It’s a sense of calm, a defensive apathy, a need to conserve. There’s a storm coming, and the only way to prepare for it is to show up ready to ride the waves.
Game 7 of the NBA Finals is tonight. I’m sitting shotgun in the company Subaru, trekking back from a weekend on the river where nary a 3G signal nor mention of non-water sports reminded me of the stressfully historic night coming on the other side of the trip. Out of sight, mostly out of mind. Distraction is my favorite defensive tactic.
Barring any unforeseen setbacks, we’ll roll back into Bend with just enough time for me to wash the layers of campground off me, go for my ritual pre-game run, and grab my Mark Price jersey before parking in my usual seat in front of the big tv at my local bar. The one I’ve made my Cavs home away from home the last two seasons, and the only place outside of Cleveland that can stand in as my displaced fan family.
We’re somewhere west of Boise and I feel a wave of emotion threatening to wash over at the mere mention of the game, my neurons or synapses or whatever already firing alarms at the prospect of extreme joy or sadness. Fight or flight, but there’s no where to go and no reason to fight. I swallow the lump in my throat, let the anxiety melt away like they try to teach in yoga. There’s no need for it now. I want to feel it all in its fullest when the game clock hits :00.
This is the biggest night of my Cleveland fan-life. If that sounds ridiculous to you, that’s fine. Maybe you weren’t raised on religious football Sundays, summers listening to baseball on the radio, or big wins supplying the only light that got you through dark, miserable winters. Maybe you never hung a poster of your favorite player on your wall or doodled your team’s logo on your binders in school. Maybe you never begged Santa for a Starter jacket.
Maybe you grew up in a place where there was more to life than sports.
I remember watching the Price/Daugherty/Williams/Ehlo/Nance Cavs but was too young to understand Jordan and the Bulls’ annual playoff terrorizing. I watched the ’95 World Series as a nine year old just learning the game, not comprehending the greatness of the situation through anything other than my parents’ reactions. Similarly, I learned about evil and hatred based on their words about Art Modell taking the Browns away from us that year. In ’97 I watched with more knowledge as the Indians come an out away from a title, but lacked the appreciation for the road Cleveland had endured to get to this place of championship contending teams. They hadn’t seen a World Series in four decades, I’d seen two in my first eleven years alive. I celebrated when we drafted that kid from Akron who everyone believed would finally pull us out of our drought. I was at the last game they won in 2007’s ALCS, and pieced together enough broke-college-kid money to pre-buy a World Series ticket, thinking there was no way they wouldn’t close out their 3-1 lead over Boston. I watched as Lebron’s Cavs got swept by the Spurs in the Finals in ‘07, then come up short in the playoffs the next three seasons. I held my breath with the rest of Cleveland for weeks after Lebron ripped his jersey off in the tunnel after that eliminating game against the Celtics, and entered free agency. And then I cursed his name with them as he publicly broke up with us on national television for Miami. I once again pre-bought an Indians playoff ticket in 2013 when they played in the first ever wildcard game, and slowly closed my computer with the flight details page still open, cursor hovering over “purchase” as they dropped that game in the final inning to the Rays.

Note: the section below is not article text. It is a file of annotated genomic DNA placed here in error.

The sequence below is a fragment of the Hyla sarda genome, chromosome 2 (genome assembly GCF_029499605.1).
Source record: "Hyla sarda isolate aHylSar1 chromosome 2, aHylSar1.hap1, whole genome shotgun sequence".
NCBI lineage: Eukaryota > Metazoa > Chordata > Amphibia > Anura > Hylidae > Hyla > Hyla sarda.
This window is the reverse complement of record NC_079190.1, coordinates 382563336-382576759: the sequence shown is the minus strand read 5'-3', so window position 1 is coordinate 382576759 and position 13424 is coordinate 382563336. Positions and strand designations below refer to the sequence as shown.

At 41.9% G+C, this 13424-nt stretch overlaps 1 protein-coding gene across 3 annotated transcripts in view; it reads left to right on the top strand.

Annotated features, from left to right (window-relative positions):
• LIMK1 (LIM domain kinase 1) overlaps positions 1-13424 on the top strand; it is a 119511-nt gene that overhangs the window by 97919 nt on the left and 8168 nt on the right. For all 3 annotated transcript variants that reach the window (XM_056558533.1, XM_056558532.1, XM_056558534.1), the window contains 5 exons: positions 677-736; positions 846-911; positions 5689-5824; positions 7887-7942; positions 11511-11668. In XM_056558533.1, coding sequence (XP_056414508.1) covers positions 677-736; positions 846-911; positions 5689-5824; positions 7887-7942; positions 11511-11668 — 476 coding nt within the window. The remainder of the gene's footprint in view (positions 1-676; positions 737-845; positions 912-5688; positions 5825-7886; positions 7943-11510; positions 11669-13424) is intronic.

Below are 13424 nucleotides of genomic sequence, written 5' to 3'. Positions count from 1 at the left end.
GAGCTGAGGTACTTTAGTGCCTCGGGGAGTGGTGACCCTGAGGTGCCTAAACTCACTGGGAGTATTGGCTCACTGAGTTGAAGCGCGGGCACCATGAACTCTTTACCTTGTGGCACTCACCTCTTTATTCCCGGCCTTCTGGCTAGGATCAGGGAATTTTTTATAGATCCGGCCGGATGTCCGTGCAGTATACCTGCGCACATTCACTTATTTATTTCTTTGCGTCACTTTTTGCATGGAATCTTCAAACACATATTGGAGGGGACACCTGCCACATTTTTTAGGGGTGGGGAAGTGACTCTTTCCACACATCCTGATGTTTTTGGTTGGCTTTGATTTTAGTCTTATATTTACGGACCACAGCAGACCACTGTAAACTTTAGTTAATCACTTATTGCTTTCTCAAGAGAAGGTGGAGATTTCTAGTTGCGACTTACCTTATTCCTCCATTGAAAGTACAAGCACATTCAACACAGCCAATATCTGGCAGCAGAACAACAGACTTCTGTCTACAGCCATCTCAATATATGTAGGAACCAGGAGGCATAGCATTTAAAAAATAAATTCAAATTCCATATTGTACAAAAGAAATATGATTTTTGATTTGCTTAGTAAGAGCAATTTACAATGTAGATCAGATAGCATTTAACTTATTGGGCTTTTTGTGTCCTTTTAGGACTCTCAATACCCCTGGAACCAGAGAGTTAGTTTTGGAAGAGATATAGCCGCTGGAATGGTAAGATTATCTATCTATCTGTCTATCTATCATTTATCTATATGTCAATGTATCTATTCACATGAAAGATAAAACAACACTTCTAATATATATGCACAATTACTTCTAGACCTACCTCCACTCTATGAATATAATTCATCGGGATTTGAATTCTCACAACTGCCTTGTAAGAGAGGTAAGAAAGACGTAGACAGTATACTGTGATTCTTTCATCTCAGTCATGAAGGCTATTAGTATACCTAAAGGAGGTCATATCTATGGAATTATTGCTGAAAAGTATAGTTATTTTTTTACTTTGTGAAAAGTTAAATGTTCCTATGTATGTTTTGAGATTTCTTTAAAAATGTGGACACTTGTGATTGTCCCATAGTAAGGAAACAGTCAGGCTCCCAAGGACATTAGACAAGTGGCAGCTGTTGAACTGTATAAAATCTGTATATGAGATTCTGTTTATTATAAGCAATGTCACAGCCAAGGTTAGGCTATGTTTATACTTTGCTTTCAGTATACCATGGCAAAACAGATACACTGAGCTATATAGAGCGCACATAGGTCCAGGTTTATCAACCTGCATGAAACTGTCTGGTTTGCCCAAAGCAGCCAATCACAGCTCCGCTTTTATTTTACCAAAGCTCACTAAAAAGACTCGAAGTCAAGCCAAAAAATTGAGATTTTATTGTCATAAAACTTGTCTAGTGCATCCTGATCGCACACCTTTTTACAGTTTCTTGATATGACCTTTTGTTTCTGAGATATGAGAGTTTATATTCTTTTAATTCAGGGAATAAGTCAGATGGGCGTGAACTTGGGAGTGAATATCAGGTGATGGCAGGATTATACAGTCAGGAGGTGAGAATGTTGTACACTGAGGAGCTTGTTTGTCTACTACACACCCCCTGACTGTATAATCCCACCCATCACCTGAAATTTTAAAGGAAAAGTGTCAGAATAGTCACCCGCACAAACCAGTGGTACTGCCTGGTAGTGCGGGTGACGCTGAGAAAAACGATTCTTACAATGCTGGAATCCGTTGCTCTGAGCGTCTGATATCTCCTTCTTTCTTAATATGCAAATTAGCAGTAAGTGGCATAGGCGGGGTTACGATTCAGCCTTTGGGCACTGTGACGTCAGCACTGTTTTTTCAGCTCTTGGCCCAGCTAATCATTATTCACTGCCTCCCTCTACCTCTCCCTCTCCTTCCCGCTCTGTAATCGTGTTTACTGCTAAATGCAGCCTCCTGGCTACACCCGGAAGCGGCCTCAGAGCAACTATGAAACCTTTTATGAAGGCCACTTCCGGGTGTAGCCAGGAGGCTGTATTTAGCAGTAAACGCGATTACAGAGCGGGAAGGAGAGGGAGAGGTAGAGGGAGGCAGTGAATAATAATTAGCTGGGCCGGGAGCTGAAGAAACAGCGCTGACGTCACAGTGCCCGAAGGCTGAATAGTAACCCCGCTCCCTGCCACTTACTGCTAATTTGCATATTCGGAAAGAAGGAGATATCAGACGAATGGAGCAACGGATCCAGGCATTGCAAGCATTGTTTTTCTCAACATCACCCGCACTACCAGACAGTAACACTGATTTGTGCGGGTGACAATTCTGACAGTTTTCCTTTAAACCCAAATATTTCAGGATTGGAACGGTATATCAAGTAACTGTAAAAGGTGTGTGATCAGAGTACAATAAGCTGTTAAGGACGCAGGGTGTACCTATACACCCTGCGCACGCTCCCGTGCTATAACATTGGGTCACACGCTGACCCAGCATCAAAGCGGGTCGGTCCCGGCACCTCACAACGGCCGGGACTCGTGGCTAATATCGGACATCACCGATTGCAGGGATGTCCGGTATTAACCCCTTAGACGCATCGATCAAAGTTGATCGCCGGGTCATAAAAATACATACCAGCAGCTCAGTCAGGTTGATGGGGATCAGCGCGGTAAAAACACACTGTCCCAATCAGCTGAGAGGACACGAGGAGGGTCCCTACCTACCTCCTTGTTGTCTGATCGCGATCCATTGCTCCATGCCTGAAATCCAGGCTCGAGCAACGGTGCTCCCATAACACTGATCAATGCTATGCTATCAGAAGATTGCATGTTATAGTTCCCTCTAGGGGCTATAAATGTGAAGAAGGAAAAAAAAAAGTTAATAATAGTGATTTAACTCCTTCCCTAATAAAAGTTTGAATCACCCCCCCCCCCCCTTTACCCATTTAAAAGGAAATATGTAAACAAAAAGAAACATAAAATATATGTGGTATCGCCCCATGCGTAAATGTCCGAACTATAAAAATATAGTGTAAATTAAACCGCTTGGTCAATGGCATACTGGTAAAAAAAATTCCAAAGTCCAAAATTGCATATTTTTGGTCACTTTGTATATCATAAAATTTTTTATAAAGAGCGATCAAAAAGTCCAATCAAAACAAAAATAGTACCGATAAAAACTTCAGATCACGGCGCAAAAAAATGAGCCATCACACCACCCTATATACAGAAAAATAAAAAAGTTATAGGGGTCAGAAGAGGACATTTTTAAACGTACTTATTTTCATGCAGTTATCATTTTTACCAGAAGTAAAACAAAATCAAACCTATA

It’s been rough and at times masochistic, but it’s nothing compared to the heartache my parents’ generation has endured. I didn’t see Red Right 88, The Fumble, or The Drive. Too young to feel The Shot and The Move, not jaded enough to disbelieve “maybe next year!” during those Indians runs. I didn’t live those chapters, was just raised on their history.
Plus, I did get to see the Browns and Lebron come back, so all hasn’t been awful.
(Lebron’s return to Cleveland deserves a post of its own, but the synopsis is: It’s complicated [but here we are in our second NBA Finals in two years])
Following last year’s Finals let down and the never-ending nauseating narrative (biased, yes) about the Warrior’s magical season, I want more than ever to see Coach Lue and the guys raise that trophy tonight. This team is FUN to watch, on and off the court, and they’ve hit their stride at just the right time. This feels as close as we’ve ever been.
I’m really trying not to get my hopes up too high.
Tonight’s game carries the most emotional weight I’ve felt as a fan. Hell, it’s pretty high up there just in life in general. I’m stressed and nervous, anxious for the flood of feelings that are waiting for me a few hours away. There’s not a chance in hell I won’t cry at least a couple times, for better or worse. I’ll try to rein the tears in for sake of being around a bunch of Oregonians who likely care less than a shit about the game, but I have a feeling it’ll be close to impossible. The lack of knowing camaraderie will probably just make it worse. I’ll say “I wish I was there!” too many times to count and I’ll groan when they flash to the watch party at the Q, the ruckus streets downtown, and bars packed full of rowdy Clevelanders. There will be a small pocket of emptiness in either the celebrating or mourning for not being with my people, but tonight will still be either the happiest or the saddest I’ve ever felt as a Cleveland fan.
Masochistically looking forward to it.